The evidence, as provided by the United States and the United Kingdom, appeared incontrovertible. For instance, the office of the Ambassador at-Large for Counter-terrorism in the US State Department insisted that Ghadafi had made terrorism one of the primary instruments of his foreign policy. This he promoted through the support of radical groups that use terrorist tactics. Tripoli operated numerous training sites for foreign dissident groups that provided equipment and training in the use of explosive devices, hijacking, and assassination, various commando and guerrilla techniques. It also provided terrorist training outside Libya and abused diplomatic privilege by storing arms and explosives at its diplomatic establishments (US Department of State 1988). The United States Federal Bureau of Investigation (1988: 325) equally alleged that Ghadafi sponsored the attempts to assassinate Libyan exiles in Greece, West Germany, Cyprus, Australia and Italy in 1985. They went further to reveal that he offered training, safe haven, finance and fire arms to the Popular Front for the Liberation of Palestine-General Command (PFLP-GC). National and transnational terrorist movements based in Latin American countries of Chile and Columbia were also said to have received massive support from him.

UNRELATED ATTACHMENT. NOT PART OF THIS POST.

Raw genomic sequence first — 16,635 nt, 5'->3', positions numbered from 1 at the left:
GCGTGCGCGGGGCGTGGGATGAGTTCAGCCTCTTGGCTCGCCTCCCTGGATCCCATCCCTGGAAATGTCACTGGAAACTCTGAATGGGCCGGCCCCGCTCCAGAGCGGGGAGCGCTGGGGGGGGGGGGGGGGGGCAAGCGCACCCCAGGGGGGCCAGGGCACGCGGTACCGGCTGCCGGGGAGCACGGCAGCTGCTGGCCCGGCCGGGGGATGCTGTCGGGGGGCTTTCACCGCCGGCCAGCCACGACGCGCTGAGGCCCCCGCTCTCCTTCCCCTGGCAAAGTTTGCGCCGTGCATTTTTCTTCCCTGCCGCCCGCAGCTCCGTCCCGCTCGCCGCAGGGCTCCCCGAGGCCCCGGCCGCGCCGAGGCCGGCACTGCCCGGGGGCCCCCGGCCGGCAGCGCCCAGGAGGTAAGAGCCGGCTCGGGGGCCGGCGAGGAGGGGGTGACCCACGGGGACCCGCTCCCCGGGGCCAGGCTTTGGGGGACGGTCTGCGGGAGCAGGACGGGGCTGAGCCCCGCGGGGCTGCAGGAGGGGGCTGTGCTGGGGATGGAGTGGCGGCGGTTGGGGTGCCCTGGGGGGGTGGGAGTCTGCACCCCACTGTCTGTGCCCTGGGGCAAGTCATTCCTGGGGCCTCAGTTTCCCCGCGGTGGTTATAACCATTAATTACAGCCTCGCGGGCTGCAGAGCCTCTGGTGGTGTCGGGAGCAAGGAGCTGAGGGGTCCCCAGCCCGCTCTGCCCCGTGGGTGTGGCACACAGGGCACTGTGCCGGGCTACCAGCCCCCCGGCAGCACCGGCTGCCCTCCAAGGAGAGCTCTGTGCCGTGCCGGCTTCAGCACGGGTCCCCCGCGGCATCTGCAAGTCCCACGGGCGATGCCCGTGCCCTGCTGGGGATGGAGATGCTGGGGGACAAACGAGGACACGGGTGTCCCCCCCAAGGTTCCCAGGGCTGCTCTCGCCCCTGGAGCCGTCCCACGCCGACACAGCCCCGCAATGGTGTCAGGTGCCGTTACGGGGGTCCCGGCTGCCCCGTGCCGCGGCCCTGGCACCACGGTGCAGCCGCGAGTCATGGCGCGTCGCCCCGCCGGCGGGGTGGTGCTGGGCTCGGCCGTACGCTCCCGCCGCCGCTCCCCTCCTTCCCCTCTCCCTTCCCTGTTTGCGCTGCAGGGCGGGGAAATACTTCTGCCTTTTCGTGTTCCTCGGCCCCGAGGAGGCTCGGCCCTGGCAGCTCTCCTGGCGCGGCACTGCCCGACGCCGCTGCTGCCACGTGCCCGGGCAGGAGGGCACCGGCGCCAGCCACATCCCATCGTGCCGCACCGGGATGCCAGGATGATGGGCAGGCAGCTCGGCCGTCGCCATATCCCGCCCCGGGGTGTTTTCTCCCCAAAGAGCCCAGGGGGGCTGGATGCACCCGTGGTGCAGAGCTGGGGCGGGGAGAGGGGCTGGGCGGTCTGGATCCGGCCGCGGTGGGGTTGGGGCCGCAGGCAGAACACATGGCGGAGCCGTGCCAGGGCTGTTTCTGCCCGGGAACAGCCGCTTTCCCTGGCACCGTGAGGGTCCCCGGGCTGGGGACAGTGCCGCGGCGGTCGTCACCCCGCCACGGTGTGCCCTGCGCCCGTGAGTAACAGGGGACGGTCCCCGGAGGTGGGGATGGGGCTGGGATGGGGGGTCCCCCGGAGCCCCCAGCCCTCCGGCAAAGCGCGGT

In 1986, it was alleged that Libya sponsored the bombing of La Belle, a Berlin night club. The incident caused the deaths of three people and left more than two hundred people injured. At the same time, Libya was accused of spending about $400million on an assortment of weaponry and the training of terrorists in Nicaragua in order to unleash heavy terrorist mayhem in the United States (Chomsky 2000: 21). Wardlaw (1995: 177) presented the same issue when he wrote that “the identification of Libya as a sponsor (of international terrorism) reached a crescendo in 1986 and culminated in the US bombing raid on Tripoli and Benghazi in retaliation for Libyan complicity in a bomb attack on a discotheque in Berlin in which an American Servicemen was killed and numerous others were wounded”. The US retaliation led to the death of 37 people in Libya including Ghadafi’s daughter, with Ghadafi himself sustaining injury (Albert 2005: 392). Following the retaliatory strikes on Libya, George Shultz, the US Secretary of State stated during an appearance on the NBC Today show on May 13, 1986 that what distinguished Libya in American eyes from other sponsors of terrorism was its foolhardy bragging about her support of terrorism. The focus by top American officials on Libya was aimed not only to demonize Ghadafi but also to justify the decision to carry out military aggression against the country. Indeed, a CBS News/Washington Post poll, Responses to Terrorism released on February 8, 1986 showed that Libya was the country most frequently named by Americans for sponsoring terrorist activities. Equally, the participants in the poll nominated Libya as the strongest supporter of individual terrorist attacks.